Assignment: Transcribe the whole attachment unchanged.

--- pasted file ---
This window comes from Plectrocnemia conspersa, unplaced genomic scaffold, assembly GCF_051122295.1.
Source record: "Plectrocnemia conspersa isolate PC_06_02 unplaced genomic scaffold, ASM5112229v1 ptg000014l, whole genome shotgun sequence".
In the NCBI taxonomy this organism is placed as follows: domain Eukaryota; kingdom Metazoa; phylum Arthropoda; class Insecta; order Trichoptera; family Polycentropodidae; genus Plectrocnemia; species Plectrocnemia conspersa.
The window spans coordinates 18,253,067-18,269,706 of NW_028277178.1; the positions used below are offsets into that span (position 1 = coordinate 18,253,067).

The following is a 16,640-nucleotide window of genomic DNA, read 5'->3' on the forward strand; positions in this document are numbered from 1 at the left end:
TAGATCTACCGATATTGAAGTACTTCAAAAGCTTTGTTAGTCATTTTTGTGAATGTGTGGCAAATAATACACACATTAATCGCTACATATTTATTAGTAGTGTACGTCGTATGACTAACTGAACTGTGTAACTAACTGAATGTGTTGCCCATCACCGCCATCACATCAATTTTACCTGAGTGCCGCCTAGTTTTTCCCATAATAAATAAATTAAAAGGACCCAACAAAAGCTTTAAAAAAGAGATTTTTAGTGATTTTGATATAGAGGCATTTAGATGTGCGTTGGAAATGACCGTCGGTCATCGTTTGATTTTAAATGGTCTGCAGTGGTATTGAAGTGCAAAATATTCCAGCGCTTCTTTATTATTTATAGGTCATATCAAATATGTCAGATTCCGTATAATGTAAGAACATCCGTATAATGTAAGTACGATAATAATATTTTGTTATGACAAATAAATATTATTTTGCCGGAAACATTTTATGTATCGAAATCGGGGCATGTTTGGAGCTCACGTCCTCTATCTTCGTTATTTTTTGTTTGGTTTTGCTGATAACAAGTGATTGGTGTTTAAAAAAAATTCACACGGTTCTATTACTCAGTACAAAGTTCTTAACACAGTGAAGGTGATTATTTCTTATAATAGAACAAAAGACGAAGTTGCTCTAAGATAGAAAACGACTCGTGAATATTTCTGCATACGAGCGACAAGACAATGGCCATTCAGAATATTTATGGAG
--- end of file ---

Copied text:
This window comes from Plectrocnemia conspersa, unplaced genomic scaffold, assembly GCF_051122295.1.
Source record: "Plectrocnemia conspersa isolate PC_06_02 unplaced genomic scaffold, ASM5112229v1 ptg000014l, whole genome shotgun sequence".
In the NCBI taxonomy this organism is placed as follows: domain Eukaryota; kingdom Metazoa; phylum Arthropoda; class Insecta; order Trichoptera; family Polycentropodidae; genus Plectrocnemia; species Plectrocnemia conspersa.
The window spans coordinates 18,253,067-18,269,706 of NW_028277178.1; the positions used below are offsets into that span (position 1 = coordinate 18,253,067).

The following is a 16,640-nucleotide window of genomic DNA, read 5'->3' on the forward strand; positions in this document are numbered from 1 at the left end:
TAGATCTACCGATATTGAAGTACTTCAAAAGCTTTGTTAGTCATTTTTGTGAATGTGTGGCAAATAATACACACATTAATCGCTACATATTTATTAGTAGTGTACGTCGTATGACTAACTGAACTGTGTAACTAACTGAATGTGTTGCCCATCACCGCCATCACATCAATTTTACCTGAGTGCCGCCTAGTTTTTCCCATAATAAATAAATTAAAAGGACCCAACAAAAGCTTTAAAAAAGAGATTTTTAGTGATTTTGATATAGAGGCATTTAGATGTGCGTTGGAAATGACCGTCGGTCATCGTTTGATTTTAAATGGTCTGCAGTGGTATTGAAGTGCAAAATATTCCAGCGCTTCTTTATTATTTATAGGTCATATCAAATATGTCAGATTCCGTATAATGTAAGAACATCCGTATAATGTAAGTACGATAATAATATTTTGTTATGACAAATAAATATTATTTTGCCGGAAACATTTTATGTATCGAAATCGGGGCATGTTTGGAGCTCACGTCCTCTATCTTCGTTATTTTTTGTTTGGTTTTGCTGATAACAAGTGATTGGTGTTTAAAAAAAATTCACACGGTTCTATTACTCAGTACAAAGTTCTTAACACAGTGAAGGTGATTATTTCTTATAATAGAACAAAAGACGAAGTTGCTCTAAGATAGAAAACGACTCGTGAATATTTCTGCATACGAGCGACAAGACAATGGCCATTCAGAATATTTATGGAG